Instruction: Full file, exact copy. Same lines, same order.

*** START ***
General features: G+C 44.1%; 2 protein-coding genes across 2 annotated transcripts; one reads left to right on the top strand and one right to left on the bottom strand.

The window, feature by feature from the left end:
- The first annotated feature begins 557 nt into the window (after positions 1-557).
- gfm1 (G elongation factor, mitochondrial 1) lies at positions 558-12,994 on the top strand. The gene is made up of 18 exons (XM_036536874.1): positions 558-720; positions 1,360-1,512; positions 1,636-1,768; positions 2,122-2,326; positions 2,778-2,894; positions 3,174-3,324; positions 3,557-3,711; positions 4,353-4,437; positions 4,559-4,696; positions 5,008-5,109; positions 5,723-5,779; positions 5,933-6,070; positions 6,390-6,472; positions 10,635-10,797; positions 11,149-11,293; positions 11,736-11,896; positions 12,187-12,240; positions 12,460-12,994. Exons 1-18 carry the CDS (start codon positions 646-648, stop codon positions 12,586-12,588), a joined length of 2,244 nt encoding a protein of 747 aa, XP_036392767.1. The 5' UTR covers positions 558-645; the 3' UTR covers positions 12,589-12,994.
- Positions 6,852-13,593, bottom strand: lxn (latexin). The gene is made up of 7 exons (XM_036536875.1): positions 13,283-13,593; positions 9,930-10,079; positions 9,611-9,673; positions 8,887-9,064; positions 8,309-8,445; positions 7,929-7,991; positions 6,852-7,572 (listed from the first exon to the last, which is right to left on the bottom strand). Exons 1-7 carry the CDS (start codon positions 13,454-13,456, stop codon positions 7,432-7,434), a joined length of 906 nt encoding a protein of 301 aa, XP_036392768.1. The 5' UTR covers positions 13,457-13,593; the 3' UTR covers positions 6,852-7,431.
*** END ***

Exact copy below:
General features: G+C 44.1%; 2 protein-coding genes across 2 annotated transcripts; one reads left to right on the top strand and one right to left on the bottom strand.

The window, feature by feature from the left end:
- The first annotated feature begins 557 nt into the window (after positions 1-557).
- gfm1 (G elongation factor, mitochondrial 1) lies at positions 558-12,994 on the top strand. The gene is made up of 18 exons (XM_036536874.1): positions 558-720; positions 1,360-1,512; positions 1,636-1,768; positions 2,122-2,326; positions 2,778-2,894; positions 3,174-3,324; positions 3,557-3,711; positions 4,353-4,437; positions 4,559-4,696; positions 5,008-5,109; positions 5,723-5,779; positions 5,933-6,070; positions 6,390-6,472; positions 10,635-10,797; positions 11,149-11,293; positions 11,736-11,896; positions 12,187-12,240; positions 12,460-12,994. Exons 1-18 carry the CDS (start codon positions 646-648, stop codon positions 12,586-12,588), a joined length of 2,244 nt encoding a protein of 747 aa, XP_036392767.1. The 5' UTR covers positions 558-645; the 3' UTR covers positions 12,589-12,994.
- Positions 6,852-13,593, bottom strand: lxn (latexin). The gene is made up of 7 exons (XM_036536875.1): positions 13,283-13,593; positions 9,930-10,079; positions 9,611-9,673; positions 8,887-9,064; positions 8,309-8,445; positions 7,929-7,991; positions 6,852-7,572 (listed from the first exon to the last, which is right to left on the bottom strand). Exons 1-7 carry the CDS (start codon positions 13,454-13,456, stop codon positions 7,432-7,434), a joined length of 906 nt encoding a protein of 301 aa, XP_036392768.1. The 5' UTR covers positions 13,457-13,593; the 3' UTR covers positions 6,852-7,431.